Wanted - An Electronic Achilles

Wanted - An Electronic Achilles
No electronic Achilles has emerged to fight the menace to banks and their customers from Trojans and spyware.

ICSTIS, the body that regulates premium rate phone numbers in the UK, recently received about 50,000 complaints from PC users who claimed that secret Trojan software had changed their internet dial-up settings to connect automatically to premium rate phone numbers.

ICSTIS concedes this was only the tip of an iceberg. Anyone who fell victim to that infestation and who banks online could also be vulnerable to Trojans that take control of their machines to conduct rogue banking transactions.

"Our view is that Trojans are potentially a much more insidious and damaging threat than phishing," says Sandra Quinn, spokeswoman of the Association for Payment Clearing Services, which leads the industry fight against online fraud.

"Absolutely," agrees George Thompson, director of security services at business service providers KPMG. "They could be worse than phishing simply because users are not aware that these things are on their machines."

What lurks within?

But while most commentators still talk of Trojans and spyware as a potential threat, there is evidence of damage. A survey published last year by Earthlink and Webroot concluded that about 90% of PCs host spyware, with on average 26 pieces of spyware installed on each computer. In many cases the aim of is some form of identity theft, for example by capturing personal information through logging keystrokes used during online banking.

Spyware authors collate information collected from 'client' machines and sell it on to organised crime gangs who then use it to make fraudulent transactions.

Nasty problem

In recent months audit firm Ernst & Young has tackled "half a dozen" assignments to advise financial institutions how to respond to these attacks. "The buyer can validate the information, see what works and then collect several (sets of account details and passwords) to make a co-ordinated attack," explains Antony Smyth, a partner in information services advice and assurance at E&Y. "Suddenly it can turn into a nasty problem."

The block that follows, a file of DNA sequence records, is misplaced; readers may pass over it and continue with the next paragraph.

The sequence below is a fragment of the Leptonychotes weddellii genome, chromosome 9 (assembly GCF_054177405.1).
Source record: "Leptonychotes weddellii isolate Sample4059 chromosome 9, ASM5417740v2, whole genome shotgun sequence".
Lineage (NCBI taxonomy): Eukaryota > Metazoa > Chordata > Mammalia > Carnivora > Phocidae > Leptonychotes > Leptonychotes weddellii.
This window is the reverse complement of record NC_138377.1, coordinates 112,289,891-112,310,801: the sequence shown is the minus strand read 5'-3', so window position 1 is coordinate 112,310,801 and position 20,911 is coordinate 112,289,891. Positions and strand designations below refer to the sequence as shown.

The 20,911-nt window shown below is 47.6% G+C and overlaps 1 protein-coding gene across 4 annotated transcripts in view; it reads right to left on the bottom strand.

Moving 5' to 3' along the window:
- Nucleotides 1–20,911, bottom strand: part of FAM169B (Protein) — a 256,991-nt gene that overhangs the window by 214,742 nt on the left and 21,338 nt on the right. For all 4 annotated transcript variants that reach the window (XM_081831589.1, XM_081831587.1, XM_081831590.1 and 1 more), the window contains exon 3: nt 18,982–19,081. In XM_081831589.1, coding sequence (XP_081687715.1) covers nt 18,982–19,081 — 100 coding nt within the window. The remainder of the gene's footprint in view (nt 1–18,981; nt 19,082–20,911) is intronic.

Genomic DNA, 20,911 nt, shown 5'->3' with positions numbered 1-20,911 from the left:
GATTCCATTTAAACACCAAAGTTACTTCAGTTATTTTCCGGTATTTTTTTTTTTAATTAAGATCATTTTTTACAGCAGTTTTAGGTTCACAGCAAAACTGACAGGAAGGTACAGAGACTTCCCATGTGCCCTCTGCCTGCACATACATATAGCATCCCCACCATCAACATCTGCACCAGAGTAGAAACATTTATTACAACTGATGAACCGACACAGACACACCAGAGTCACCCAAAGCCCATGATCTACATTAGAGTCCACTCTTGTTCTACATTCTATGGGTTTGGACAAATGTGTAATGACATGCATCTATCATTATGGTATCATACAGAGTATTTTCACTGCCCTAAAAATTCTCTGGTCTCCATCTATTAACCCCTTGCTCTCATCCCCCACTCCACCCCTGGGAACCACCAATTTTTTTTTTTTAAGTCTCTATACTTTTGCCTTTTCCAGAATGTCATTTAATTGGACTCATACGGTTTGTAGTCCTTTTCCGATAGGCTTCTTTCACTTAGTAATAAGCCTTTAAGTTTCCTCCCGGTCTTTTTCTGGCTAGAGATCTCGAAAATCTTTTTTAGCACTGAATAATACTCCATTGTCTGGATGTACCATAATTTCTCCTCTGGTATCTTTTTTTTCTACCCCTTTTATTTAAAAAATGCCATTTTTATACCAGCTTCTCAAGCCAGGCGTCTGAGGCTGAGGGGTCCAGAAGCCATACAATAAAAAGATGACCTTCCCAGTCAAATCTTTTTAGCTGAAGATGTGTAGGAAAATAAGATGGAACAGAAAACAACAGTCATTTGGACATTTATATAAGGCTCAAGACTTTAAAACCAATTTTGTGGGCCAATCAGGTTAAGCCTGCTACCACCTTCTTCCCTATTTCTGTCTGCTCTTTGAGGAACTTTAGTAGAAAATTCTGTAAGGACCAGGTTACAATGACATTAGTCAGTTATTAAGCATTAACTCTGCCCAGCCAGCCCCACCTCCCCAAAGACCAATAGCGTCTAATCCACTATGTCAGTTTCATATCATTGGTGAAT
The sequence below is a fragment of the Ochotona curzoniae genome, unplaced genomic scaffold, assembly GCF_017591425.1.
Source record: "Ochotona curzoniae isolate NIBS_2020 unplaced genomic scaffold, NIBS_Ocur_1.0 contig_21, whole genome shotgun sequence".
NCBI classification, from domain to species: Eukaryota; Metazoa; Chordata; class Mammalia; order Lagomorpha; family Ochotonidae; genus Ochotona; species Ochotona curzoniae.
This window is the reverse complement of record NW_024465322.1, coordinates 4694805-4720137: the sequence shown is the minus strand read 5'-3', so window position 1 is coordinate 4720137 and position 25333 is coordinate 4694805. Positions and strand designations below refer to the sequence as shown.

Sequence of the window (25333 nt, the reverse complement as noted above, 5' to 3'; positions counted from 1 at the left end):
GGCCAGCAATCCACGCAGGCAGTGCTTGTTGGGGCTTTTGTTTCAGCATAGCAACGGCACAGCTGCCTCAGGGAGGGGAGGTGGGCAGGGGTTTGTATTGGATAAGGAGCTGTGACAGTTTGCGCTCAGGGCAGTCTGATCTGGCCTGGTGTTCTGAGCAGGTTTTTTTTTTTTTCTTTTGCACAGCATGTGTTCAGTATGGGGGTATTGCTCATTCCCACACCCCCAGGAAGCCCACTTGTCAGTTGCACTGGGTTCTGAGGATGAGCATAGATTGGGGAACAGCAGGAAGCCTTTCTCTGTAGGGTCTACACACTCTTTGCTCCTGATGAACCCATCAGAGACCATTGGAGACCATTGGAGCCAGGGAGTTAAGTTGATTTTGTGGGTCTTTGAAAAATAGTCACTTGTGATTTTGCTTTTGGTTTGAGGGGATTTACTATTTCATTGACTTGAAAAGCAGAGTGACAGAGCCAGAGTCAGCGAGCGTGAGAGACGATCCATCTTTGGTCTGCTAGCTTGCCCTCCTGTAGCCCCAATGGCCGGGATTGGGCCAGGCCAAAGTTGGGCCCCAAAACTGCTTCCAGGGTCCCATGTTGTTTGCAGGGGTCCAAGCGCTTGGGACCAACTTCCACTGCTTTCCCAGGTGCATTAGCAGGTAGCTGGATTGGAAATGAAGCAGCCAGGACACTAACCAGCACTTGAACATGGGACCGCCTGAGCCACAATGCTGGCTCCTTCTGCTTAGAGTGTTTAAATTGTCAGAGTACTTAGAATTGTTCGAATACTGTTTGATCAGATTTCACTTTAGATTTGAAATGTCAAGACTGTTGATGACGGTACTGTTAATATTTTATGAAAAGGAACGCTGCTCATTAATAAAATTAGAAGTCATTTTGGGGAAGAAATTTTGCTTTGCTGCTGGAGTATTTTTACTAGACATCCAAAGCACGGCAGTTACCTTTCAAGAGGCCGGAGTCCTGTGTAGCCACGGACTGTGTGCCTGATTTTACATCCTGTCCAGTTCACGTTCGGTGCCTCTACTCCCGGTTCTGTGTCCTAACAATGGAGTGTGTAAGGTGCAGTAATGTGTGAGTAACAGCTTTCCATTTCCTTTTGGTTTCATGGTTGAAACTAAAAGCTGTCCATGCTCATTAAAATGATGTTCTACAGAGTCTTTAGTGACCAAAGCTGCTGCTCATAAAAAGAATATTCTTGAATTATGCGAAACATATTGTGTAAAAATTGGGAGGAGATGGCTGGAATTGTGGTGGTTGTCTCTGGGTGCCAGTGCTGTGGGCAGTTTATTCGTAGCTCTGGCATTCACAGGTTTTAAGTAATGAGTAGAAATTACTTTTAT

And there are signs that the fraudsters are busy. Thompson says "I know of one bank that suspects most of its losses [from online fraud] come from details obtained from Trojans rather than phishing."

"Spyware is a large threat to the industry," agrees Phil Robinson, managing consultant of the penetration testing team at Information Risk Management. "It's an escalation of phishing attacks, rather than a different type of attack. But it is difficult to quantify the level of losses. I would certainly say some of the banks have suffered unauthorised access, but you can't easily determine what success Trojans have had."

Greatest challenge

There are now signs that the retail banks are tackling the threat with urgency. Mark Hemingway, spokesman for HBOS, confirms that his bank has written to all its online customers warning of the risks from Trojans and spyware. "Yes, it's a weak link," he says. "Fraudsters will always target the weakest links. Banks and building societies are very secure, but customers who may not have the most up-to-date anti-virus software pose our greatest challenge."

In an effort to improve security, HBOS has arranged a discount on Trend Micro's anti-virus software for its online banking customers.

But there is little agreement about how effective anti-virus software is against spyware in particular. This is because a user may inadvertently download it when closing a pop-up, obtaining freeware, opening an email attachment, through instant messaging, or visiting a website that spoofs that of a legitimate company.

HBOS and APACS say that strong firewalls as well as anti-virus protection may be needed against spyware. And APACS accepts that some firewall settings that protect against spyware can cause problems for home users just to access the Net.

"Most home computers don't have the software to safeguard them [against spyware], even if they have anti-virus software installed," says Peter Yapp, deputy director for IT security at the Control Risks Group. "They will need specialist software, but for most individuals this is just another piece of software they are told they need."

Austin Dunn, a senior manager at business service provider Deloitte & Touche, agrees. "Although regular anti-virus updates are important, they do not necessarily alert or protect users against spyware. This may allow third parties to captured their personal details surreptitiously," he says.

Naïve users

"Although some ISPs now offer home users spyware detection in addition to anti-virus and personal firewall software, users remain vulnerable as they are often naive about the risks of not taking precautions against malware or of the symptoms associated with infection. Furthermore, the risks associated with malware infection are compounded with the increasing uptake of 'always on' broadband connections."